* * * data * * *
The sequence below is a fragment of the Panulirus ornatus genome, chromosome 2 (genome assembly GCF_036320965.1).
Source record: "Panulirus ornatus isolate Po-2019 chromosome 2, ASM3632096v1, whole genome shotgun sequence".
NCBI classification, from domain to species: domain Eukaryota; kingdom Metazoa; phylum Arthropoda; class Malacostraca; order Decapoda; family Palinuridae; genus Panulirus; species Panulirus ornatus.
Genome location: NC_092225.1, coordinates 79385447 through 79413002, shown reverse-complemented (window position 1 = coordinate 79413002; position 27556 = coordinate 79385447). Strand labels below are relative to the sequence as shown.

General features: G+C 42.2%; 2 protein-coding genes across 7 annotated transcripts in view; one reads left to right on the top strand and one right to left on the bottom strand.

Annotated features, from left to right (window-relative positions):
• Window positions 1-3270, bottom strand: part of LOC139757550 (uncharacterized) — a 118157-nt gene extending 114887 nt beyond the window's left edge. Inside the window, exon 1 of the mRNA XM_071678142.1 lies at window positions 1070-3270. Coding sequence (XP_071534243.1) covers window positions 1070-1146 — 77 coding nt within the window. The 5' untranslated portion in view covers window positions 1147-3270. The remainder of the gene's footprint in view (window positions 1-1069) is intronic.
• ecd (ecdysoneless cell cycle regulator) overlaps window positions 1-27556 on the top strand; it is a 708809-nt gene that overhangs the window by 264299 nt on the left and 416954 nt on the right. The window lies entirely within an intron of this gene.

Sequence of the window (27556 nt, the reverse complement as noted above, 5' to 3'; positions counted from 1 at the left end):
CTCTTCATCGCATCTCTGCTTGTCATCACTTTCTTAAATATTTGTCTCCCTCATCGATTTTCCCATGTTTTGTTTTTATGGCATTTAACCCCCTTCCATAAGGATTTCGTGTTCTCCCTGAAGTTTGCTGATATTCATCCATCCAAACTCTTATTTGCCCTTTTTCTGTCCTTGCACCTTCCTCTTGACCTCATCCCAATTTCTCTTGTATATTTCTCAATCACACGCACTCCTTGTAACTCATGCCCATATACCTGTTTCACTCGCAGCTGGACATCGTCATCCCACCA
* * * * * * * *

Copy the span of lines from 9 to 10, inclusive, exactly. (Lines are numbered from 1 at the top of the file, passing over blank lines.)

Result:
Sequence of the window (27556 nt, the reverse complement as noted above, 5' to 3'; positions counted from 1 at the left end):
CTCTTCATCGCATCTCTGCTTGTCATCACTTTCTTAAATATTTGTCTCCCTCATCGATTTTCCCATGTTTTGTTTTTATGGCATTTAACCCCCTTCCATAAGGATTTCGTGTTCTCCCTGAAGTTTGCTGATATTCATCCATCCAAACTCTTATTTGCCCTTTTTCTGTCCTTGCACCTTCCTCTTGACCTCATCCCAATTTCTCTTGTATATTTCTCAATCACACGCACTCCTTGTAACTCATGCCCATATACCTGTTTCACTCGCAGCTGGACATCGTCATCCCACCA